uploads///rawpixel com  unsplash

What Fed Rate Hikes Mean for Gold




Gold extended its two-year trend of higher lows

Gold’s price action in March was very constructive, even though it only advanced $6.62 (0.5%). Since the Fed began raising rates in December 2015, the gold market has shown weakness in the weeks ahead of each rate decision. This pattern was repeated once again, as the low for the month was $1,306 per ounce on March 21, the day the Fed announced its sixth 0.25% rate increase since it began raising rates. The Fed-induced lows in 2017 were in the $1,200 to $1,240 per ounce range, whereas the March 2018 low ($1,306) was much higher, extending the positive trend of higher lows to over two years. Gold was propelled to its high for the month of $1,356 per ounce on March 27 following the Trump Administration’s announcement of tariffs targeting Chinese goods. China’s immediate response was modest in comparison and gold finished the month at $1,325 per ounce.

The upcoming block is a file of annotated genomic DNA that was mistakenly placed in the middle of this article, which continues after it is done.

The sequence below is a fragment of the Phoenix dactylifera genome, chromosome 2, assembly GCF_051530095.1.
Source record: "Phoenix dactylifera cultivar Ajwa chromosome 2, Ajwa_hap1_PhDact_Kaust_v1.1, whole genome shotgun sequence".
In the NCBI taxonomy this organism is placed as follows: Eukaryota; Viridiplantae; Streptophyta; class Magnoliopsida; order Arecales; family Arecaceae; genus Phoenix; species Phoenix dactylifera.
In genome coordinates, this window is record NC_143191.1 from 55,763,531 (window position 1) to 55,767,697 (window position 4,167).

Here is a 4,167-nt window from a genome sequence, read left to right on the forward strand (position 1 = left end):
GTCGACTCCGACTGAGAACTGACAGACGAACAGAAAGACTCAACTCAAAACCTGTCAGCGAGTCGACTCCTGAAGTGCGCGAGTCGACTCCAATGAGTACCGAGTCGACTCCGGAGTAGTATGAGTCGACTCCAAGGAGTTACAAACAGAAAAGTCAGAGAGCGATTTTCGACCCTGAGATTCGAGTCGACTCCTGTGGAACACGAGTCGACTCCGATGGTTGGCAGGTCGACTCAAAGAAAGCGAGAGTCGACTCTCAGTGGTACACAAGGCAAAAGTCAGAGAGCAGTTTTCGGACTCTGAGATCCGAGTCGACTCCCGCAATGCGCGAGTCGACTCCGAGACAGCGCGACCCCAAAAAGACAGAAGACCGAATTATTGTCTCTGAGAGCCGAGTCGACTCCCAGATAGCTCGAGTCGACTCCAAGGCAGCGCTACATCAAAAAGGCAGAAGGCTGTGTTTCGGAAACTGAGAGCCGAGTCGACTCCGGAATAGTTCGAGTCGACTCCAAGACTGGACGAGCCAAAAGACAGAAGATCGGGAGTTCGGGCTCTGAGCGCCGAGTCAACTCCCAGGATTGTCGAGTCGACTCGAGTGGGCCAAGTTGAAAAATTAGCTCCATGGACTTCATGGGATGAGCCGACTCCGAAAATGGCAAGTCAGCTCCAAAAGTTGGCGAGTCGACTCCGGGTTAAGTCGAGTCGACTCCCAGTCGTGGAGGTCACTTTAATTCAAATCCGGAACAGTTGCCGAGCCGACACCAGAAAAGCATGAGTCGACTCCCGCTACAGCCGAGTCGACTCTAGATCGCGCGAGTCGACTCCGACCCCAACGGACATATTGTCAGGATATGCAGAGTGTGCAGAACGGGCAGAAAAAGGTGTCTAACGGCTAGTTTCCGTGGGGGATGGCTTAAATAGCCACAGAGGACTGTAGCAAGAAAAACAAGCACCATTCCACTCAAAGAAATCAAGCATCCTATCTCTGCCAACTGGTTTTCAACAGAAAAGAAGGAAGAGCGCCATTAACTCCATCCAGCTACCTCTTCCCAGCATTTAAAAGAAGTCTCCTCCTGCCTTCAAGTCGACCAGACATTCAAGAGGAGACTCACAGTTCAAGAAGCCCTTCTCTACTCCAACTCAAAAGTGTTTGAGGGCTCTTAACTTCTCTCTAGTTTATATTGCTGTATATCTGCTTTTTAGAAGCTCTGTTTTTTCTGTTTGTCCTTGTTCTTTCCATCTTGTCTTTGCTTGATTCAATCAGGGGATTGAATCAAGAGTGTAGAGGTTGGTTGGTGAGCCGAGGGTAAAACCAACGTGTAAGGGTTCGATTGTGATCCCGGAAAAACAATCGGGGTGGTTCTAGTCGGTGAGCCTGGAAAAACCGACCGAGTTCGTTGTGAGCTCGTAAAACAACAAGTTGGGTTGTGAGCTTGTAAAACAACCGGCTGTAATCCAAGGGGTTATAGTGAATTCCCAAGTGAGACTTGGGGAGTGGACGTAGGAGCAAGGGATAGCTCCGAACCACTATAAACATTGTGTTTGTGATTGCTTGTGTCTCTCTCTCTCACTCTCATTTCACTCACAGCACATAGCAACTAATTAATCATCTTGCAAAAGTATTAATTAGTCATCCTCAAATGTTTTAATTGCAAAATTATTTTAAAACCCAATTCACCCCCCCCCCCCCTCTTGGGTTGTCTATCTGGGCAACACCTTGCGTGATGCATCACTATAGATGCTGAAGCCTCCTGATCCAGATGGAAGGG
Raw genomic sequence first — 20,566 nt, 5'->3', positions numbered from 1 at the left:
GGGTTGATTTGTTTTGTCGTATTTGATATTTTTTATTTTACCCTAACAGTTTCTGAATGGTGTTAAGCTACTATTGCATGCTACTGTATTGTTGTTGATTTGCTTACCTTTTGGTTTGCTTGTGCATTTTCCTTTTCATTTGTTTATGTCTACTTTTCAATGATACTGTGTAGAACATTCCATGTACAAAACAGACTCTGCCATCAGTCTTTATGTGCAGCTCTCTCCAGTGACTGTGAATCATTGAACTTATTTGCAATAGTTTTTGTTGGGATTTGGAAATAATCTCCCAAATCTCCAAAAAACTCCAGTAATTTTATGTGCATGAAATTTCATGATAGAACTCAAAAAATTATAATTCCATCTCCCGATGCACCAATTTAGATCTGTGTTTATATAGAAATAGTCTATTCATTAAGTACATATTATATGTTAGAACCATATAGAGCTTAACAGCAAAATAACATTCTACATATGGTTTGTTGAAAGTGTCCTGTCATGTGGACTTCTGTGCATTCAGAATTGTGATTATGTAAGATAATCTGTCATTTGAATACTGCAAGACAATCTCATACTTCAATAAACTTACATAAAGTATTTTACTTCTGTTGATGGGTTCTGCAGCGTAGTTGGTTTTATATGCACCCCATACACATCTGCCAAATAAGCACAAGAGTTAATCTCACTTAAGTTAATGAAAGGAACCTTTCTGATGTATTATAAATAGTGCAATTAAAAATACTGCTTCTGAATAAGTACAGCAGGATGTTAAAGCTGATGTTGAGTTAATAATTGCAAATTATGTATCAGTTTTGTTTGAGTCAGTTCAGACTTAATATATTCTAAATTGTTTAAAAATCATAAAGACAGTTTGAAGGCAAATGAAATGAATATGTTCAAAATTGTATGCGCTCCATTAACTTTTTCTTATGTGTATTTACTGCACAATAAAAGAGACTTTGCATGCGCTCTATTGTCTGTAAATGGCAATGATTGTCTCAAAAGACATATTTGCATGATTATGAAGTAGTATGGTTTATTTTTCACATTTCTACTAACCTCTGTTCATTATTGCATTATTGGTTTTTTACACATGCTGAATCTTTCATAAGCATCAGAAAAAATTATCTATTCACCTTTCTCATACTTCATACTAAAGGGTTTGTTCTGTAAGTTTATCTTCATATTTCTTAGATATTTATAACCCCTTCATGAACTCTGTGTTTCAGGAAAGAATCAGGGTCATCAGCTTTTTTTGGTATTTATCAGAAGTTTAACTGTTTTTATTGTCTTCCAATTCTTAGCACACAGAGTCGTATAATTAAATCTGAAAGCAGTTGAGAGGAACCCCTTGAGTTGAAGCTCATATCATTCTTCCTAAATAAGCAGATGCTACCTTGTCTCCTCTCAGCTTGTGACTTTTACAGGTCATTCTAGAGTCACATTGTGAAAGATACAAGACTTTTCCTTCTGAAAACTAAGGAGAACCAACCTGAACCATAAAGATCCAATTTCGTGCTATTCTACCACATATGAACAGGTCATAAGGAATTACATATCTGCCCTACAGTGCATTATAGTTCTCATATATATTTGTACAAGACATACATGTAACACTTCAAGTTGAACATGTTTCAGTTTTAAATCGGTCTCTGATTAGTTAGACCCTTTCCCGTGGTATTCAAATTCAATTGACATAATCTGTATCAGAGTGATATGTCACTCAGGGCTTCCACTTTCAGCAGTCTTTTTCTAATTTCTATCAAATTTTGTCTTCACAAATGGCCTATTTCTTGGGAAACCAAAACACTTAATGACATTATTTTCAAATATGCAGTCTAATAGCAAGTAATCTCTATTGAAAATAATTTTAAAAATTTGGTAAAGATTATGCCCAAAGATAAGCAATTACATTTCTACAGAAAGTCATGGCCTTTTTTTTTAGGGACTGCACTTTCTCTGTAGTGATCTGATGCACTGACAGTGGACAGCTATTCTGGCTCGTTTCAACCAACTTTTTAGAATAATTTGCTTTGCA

Article continues below advertisement

Market Realist

Gold prices rebounded after the Fed rate hike

In December 2015, the Federal Reserve raised its target funds rate for the first time since 2006. Subsequently, the Fed increased its benchmark rate six times to a current range of 1.50% to 1.75%.

Steady rise in gold prices

Ever since the Fed started its rate hike cycle, gold (GLD)(IAU) has seen a steady upside. When the Fed hiked its rate in December 2015, gold (GDX) was hovering at around $1,062.9 per ounce. When the second rate hike was effected in December 2016, gold (GDXJ) prices edged up to $1,187.5 per ounce. As the chart below shows, with every Fed rate hike since 2015, gold prices have rebounded to make higher gains. The cycle continued with varying degrees of intensity until the last hike in March.

As of the end of March, gold (SGOL) prices are up 24.9% since December 2015, when the Fed initiated its first rate hike after the financial crisis. Apart from the effect of a rate hike, gold also moved higher, mainly due to a weakness in the dollar and rising demand from investors as a hedge against surging consumer prices.


More From Market Realist